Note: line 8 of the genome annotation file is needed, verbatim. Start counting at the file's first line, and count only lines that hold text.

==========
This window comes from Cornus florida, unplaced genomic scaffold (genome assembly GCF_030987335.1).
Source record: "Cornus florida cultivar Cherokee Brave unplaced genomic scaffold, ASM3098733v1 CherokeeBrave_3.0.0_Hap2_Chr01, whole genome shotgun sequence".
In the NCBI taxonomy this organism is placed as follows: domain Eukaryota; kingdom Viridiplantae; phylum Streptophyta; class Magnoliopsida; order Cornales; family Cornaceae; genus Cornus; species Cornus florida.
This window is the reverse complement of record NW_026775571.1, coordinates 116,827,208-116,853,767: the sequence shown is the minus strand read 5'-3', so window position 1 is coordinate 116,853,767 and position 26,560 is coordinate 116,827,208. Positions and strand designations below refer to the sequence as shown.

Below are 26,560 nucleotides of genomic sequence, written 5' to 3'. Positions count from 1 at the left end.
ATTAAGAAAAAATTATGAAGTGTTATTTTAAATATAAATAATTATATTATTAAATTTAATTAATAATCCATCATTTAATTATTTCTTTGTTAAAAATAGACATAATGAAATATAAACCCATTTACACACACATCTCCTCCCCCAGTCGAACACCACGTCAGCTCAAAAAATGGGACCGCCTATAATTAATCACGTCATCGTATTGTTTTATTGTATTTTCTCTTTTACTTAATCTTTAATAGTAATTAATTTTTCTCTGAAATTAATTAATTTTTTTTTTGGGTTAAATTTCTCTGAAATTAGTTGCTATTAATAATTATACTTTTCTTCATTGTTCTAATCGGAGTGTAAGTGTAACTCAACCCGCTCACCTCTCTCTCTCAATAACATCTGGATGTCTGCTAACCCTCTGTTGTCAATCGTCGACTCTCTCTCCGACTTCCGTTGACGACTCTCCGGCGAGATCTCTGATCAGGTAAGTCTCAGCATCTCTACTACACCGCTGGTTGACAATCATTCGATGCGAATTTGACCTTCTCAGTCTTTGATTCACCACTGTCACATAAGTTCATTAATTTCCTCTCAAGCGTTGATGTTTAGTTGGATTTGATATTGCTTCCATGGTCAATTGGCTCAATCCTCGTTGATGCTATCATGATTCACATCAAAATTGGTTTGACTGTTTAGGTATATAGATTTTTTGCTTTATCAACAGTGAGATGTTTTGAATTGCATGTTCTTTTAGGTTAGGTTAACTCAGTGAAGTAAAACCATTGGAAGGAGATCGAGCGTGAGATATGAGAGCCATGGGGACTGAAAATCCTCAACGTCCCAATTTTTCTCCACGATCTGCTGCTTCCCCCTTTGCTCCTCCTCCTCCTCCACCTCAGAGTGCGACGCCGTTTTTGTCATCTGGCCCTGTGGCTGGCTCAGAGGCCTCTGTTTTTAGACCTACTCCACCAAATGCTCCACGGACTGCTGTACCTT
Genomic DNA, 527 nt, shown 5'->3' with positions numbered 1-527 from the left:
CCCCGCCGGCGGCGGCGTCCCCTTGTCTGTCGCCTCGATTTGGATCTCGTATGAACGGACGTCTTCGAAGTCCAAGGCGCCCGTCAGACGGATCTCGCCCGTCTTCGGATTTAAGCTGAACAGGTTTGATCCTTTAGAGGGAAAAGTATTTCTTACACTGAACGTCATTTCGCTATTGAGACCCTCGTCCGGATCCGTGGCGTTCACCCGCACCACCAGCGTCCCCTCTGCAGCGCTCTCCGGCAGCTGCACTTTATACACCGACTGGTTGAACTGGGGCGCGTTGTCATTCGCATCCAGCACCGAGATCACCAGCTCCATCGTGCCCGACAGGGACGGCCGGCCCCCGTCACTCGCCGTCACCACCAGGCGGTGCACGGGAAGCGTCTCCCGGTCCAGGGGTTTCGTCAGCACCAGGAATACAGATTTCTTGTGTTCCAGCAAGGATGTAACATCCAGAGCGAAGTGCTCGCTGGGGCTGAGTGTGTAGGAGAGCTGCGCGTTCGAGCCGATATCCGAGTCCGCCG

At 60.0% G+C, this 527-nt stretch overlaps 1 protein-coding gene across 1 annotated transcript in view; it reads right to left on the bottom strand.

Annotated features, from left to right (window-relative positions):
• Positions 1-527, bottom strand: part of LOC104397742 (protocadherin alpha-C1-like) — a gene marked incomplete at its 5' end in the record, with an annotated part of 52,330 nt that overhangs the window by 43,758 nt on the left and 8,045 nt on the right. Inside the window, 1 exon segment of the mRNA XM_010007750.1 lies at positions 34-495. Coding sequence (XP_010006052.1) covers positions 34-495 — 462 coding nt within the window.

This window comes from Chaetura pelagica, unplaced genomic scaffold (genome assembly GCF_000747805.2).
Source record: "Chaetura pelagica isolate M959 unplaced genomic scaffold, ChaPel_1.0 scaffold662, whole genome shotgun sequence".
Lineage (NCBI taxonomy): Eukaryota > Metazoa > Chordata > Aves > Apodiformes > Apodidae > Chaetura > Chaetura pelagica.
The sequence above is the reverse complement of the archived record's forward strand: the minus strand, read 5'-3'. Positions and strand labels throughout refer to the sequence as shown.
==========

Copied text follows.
CCCCGCCGGCGGCGGCGTCCCCTTGTCTGTCGCCTCGATTTGGATCTCGTATGAACGGACGTCTTCGAAGTCCAAGGCGCCCGTCAGACGGATCTCGCCCGTCTTCGGATTTAAGCTGAACAGGTTTGATCCTTTAGAGGGAAAAGTATTTCTTACACTGAACGTCATTTCGCTATTGAGACCCTCGTCCGGATCCGTGGCGTTCACCCGCACCACCAGCGTCCCCTCTGCAGCGCTCTCCGGCAGCTGCACTTTATACACCGACTGGTTGAACTGGGGCGCGTTGTCATTCGCATCCAGCACCGAGATCACCAGCTCCATCGTGCCCGACAGGGACGGCCGGCCCCCGTCACTCGCCGTCACCACCAGGCGGTGCACGGGAAGCGTCTCCCGGTCCAGGGGTTTCGTCAGCACCAGGAATACAGATTTCTTGTGTTCCAGCAAGGATGTAACATCCAGAGCGAAGTGCTCGCTGGGGCTGAGTGTGTAGGAGAGCTGCGCGTTCGAGCCGATATCCGAGTCCGCCG